From improvised comedies to slapstick

3rd December 2004 at 00:00
Commedia dell'arte

Harlequin: a poor young man (sometimes a servant), usually in love with Columbine; cunning and lazy, he can sing, dance, juggle and perform acrobatics.

Columbine: usually the daughter of a rich old man who is trying to marry her to one of his unattractive old friends, Columbine is beautiful, slightly flirtatious and loves Harlequin.

Pantaloon: a selfish, bad-tempered, suspicious and avaricious old man; frequently a friend of Columbine's father.

Pierrot: a servant, often melancholic and usually unlucky in love (and often Pantaloon's stooge), his traditional white clown's suit emphasises his innocence.

El Capitano: a soldier who boasts of his conquests in battle and in love. A swaggerer, he is in fact cowardly and a failure with women.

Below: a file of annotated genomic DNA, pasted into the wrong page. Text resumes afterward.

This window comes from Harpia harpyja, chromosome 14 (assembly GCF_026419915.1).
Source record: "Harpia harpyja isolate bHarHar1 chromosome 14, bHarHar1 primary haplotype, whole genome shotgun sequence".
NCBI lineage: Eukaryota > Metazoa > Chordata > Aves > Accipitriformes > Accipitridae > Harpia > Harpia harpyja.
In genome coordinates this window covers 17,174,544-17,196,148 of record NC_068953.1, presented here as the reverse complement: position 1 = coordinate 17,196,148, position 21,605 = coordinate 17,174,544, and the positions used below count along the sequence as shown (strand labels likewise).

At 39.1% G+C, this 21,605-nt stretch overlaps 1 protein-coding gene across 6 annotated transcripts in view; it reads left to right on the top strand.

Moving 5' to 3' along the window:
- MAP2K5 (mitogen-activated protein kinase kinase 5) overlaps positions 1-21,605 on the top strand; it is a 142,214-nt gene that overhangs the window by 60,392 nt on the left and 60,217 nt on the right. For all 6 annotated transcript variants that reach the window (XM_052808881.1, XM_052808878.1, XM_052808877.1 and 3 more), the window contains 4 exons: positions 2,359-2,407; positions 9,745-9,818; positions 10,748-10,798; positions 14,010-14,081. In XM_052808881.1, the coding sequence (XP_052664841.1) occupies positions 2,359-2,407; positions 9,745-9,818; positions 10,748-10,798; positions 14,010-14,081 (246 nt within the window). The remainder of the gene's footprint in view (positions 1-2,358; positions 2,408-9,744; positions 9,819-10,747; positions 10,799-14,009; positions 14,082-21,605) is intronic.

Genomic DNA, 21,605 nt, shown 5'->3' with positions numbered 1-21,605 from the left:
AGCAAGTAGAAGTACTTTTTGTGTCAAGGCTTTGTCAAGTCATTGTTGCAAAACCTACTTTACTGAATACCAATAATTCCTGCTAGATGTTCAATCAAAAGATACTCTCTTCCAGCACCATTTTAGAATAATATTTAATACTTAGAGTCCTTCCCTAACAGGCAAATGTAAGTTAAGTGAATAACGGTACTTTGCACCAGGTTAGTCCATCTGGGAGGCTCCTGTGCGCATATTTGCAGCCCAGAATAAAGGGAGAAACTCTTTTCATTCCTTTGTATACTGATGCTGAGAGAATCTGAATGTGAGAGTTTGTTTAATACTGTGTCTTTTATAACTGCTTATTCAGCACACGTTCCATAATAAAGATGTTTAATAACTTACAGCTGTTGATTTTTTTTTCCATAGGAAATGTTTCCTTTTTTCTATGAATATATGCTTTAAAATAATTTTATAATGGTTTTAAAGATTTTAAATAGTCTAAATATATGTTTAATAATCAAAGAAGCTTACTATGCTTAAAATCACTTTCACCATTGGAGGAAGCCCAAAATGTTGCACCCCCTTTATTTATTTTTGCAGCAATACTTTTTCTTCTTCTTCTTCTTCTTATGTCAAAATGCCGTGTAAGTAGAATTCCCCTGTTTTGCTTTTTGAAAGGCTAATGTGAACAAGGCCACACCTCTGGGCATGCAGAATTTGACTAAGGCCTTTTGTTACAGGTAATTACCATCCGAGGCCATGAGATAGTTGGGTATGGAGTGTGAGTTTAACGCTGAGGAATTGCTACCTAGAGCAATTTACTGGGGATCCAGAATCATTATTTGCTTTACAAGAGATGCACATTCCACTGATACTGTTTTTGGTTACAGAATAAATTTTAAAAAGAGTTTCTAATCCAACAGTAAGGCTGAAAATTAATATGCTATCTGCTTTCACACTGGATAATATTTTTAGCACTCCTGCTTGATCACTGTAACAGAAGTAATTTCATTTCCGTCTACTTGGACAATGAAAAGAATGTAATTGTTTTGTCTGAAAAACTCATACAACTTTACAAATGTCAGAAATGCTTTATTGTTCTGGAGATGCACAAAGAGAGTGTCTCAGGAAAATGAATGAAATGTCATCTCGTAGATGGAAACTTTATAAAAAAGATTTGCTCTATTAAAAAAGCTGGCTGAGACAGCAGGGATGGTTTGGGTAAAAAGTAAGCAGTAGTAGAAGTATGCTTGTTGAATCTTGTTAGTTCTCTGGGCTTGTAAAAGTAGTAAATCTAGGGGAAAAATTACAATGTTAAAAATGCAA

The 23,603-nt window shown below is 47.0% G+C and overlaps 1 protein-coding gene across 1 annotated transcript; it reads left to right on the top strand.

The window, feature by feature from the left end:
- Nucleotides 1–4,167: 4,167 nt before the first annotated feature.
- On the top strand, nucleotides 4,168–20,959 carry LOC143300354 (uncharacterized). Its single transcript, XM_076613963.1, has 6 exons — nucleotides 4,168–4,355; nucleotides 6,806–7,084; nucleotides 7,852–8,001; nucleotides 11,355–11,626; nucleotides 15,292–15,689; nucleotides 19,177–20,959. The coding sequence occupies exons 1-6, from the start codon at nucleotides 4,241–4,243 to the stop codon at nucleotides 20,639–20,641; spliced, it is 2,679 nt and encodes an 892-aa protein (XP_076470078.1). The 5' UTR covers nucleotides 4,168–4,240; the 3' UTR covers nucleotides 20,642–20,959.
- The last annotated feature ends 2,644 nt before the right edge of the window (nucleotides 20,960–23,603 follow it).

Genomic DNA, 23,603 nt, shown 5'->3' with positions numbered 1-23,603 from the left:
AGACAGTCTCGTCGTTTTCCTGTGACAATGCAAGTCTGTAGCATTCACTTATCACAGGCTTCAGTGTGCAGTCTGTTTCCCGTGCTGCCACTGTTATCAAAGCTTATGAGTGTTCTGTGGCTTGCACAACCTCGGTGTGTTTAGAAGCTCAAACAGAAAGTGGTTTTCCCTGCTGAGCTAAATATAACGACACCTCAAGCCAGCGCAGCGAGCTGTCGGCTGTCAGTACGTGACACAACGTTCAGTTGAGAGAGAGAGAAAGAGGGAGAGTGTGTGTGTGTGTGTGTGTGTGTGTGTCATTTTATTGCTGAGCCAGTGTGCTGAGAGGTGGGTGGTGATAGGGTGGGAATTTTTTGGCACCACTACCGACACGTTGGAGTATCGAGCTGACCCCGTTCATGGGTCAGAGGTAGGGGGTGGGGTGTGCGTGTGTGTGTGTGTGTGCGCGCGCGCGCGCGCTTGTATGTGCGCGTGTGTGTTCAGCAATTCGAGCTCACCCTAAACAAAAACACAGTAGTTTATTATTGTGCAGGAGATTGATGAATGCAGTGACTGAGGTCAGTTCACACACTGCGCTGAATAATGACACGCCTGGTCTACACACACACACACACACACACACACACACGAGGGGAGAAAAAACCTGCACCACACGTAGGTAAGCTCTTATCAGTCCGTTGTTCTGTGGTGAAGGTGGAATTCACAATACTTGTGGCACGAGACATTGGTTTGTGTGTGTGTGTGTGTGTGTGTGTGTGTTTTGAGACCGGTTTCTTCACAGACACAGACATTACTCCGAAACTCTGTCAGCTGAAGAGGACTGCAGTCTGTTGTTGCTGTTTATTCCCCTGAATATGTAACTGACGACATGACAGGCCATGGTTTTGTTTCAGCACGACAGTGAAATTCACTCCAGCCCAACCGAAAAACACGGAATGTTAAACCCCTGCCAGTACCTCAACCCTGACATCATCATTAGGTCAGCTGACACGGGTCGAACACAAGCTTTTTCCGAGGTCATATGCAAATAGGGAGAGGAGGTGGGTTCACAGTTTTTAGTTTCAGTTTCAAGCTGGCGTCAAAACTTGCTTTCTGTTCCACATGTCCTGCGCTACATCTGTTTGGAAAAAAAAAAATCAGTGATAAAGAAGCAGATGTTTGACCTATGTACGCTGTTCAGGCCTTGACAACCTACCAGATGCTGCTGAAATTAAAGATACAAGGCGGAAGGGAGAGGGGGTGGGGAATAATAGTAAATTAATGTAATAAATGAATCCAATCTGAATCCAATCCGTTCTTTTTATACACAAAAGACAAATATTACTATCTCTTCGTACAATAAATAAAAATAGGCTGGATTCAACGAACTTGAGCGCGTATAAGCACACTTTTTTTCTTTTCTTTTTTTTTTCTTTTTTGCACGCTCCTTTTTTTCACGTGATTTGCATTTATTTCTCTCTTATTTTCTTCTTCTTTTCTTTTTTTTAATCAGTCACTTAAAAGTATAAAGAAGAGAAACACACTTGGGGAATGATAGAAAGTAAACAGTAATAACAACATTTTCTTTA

The Principal Girl: the direct descendant of Columbine, she is usually poor and always beautiful. Often a ridiculous old man is in pursuit of her but she is helped by a Fairy Godmother.

The Principal Boy: traditionally she wears a tunic and tights, fights the villain with panache, woos and finally marries the Principal Girl.

The Dame: antecedents of the modern Dame can be found in such roles as Mrs Noah in the medieval Mystery Plays and Mrs Gamp in Charles Dickens's Martin Chuzzlewit. Bossy, gossiping and prone to drink, she is at the centre of much of pantomime's comedy.

The Honest Servant: the modern incarnation of Pierrot, he famously appears in Cinderella as Buttons, and is hopelessly in love with the Principal Girl yet always faithful and often inventive.

The Comic: while other roles (notably Dame and Servant) include elements of the traditional Pierrot or Clown character, it is now common to cast television comedians in a panto, in roles not dissimilar to their screen persona.

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